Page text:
| 14.8°C Dublin

Jeanie Johnston enters dry dock to get her ship shape

This is the Jeanie Johnston famine ship as she undergoes preparations for an overhaul that should see her seaworthy for many years to come.

Now in dry dock in Dublin Port, the replica famine craft is being hosed down to expose her hull so that a major inspection of every plank and nail can commence.

And before she is brought back to her home on Custom House Quay the floating museum will get a new coat of paint to protect her from the elements.

The popular nautical attraction a was towed away from the quays on Tuesday night but had to wait for a tide on Thursday to actually enter dry dock.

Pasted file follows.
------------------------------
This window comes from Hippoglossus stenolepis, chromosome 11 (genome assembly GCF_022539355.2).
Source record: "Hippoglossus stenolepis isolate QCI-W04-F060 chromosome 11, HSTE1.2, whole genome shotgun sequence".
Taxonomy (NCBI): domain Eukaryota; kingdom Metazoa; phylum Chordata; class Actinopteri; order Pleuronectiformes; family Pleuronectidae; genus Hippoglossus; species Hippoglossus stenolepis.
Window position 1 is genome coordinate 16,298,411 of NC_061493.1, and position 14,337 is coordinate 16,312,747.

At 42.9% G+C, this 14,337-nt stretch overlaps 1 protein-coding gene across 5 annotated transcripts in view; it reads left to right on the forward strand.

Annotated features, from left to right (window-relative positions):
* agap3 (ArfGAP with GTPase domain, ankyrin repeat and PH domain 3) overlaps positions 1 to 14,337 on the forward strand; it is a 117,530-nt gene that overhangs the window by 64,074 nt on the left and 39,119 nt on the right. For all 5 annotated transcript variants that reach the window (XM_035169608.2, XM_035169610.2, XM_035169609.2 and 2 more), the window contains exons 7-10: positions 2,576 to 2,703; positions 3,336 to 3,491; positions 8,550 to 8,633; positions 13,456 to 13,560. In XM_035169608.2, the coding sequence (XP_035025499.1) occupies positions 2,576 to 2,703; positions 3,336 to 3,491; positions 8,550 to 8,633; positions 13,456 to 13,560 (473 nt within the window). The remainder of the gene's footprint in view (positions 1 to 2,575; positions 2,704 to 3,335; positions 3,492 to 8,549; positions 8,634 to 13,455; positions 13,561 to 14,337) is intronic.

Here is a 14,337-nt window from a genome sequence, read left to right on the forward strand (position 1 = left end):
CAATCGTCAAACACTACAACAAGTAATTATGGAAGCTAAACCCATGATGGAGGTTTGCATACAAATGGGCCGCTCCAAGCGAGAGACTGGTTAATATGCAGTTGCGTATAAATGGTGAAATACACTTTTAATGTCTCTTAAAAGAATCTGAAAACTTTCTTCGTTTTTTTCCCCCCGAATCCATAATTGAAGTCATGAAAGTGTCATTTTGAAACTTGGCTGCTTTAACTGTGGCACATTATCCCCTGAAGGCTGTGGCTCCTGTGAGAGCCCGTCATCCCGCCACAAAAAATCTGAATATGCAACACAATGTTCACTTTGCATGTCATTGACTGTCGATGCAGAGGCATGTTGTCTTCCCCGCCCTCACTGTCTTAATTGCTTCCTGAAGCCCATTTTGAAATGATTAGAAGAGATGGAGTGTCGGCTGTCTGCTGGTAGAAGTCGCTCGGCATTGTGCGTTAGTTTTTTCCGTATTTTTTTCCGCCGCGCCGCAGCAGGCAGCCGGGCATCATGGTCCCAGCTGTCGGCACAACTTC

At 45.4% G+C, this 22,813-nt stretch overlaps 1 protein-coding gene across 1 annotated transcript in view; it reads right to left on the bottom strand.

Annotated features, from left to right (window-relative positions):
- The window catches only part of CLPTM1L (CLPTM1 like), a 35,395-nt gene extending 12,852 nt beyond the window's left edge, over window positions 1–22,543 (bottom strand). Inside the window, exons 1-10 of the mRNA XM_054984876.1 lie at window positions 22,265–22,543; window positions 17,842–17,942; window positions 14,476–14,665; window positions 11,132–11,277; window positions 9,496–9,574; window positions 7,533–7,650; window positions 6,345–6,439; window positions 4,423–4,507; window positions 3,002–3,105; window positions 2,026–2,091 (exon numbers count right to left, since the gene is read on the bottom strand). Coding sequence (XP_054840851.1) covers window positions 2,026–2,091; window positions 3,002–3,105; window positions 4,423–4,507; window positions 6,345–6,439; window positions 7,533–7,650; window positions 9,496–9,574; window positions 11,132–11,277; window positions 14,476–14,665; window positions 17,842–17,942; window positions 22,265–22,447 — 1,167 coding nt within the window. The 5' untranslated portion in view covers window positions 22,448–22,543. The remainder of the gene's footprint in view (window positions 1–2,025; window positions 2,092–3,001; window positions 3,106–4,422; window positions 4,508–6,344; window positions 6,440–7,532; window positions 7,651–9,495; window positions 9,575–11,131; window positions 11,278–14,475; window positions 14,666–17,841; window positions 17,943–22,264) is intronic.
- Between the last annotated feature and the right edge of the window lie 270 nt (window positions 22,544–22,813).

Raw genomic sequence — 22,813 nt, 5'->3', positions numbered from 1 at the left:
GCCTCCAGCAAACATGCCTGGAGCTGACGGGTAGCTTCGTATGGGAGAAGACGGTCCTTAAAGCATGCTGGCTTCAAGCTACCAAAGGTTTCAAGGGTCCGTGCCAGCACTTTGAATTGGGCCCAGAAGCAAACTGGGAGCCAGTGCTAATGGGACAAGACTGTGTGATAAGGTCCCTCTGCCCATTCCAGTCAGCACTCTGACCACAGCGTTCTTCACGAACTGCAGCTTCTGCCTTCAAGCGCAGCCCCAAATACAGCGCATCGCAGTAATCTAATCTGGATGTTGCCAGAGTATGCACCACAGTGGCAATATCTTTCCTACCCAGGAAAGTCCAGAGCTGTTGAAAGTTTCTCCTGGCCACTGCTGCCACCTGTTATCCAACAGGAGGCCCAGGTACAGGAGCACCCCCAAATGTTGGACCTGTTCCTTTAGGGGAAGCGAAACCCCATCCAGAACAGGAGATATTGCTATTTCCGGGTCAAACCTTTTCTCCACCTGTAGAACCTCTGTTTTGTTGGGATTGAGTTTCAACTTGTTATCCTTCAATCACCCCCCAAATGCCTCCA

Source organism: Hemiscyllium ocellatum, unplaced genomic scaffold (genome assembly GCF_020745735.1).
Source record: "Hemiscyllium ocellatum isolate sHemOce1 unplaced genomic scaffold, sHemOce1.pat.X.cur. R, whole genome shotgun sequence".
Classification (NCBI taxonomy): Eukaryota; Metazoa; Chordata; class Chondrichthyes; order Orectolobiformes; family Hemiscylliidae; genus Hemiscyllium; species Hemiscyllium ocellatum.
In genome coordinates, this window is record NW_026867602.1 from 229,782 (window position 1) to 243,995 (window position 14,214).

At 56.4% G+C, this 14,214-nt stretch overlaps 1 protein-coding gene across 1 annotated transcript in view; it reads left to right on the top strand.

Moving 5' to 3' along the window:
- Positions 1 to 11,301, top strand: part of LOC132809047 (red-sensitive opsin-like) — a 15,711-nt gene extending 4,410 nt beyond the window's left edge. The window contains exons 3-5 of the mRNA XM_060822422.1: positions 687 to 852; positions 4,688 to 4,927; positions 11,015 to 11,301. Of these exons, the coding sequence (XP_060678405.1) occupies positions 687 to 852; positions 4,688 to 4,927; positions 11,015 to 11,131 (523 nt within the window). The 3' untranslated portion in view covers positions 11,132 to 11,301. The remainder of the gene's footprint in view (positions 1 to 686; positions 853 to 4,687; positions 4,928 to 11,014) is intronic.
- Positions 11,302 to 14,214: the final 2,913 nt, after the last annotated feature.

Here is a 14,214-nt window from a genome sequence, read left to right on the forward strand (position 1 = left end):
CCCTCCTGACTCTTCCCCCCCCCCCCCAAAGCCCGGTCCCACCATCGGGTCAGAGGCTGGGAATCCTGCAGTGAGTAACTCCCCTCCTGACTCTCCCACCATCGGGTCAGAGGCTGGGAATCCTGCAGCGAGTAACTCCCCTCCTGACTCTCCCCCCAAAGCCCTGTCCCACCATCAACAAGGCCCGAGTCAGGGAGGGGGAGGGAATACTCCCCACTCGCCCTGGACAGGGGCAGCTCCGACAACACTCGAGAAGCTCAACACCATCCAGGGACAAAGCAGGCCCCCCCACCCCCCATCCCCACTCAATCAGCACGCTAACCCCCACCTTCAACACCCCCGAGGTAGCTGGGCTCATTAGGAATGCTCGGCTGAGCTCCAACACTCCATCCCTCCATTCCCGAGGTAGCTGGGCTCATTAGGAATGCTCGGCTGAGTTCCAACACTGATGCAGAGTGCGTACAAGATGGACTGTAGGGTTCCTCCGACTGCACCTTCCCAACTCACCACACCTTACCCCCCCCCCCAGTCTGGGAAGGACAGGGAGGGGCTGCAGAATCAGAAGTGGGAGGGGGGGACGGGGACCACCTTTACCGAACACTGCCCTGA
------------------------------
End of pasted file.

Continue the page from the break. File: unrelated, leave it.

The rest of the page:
"The main job now is power- hosing her down to strip away the dirt on the hull so we can get a good look at her while she is out of the water," said John O'Neill, general manager of the tall ship and famine museum.

"The ship has to be inspected every few years so when she is out of the water we like to do as much as we can to expose and fix issues that we can't usually see when she is in the water," he added.

The wooden-hull ship is an authentic replica, built in Tralee, Co Kerry, of the original Jeanie Johnston which was built in Quebec, Canada in 1847.

The original vessel made 16 emigrant journeys to North America between 1847 and 1855.

In total she carried over 2,500 people with no loss of life.

The replica Jeanie has sailed to North America and to various points in Europe, and the tour of the beautiful ship is one of Dublin's most popular attractions.

"This is the right time of year to carry out this work because the main tourism season is over and it is a quieter time, so it affects less people," said John.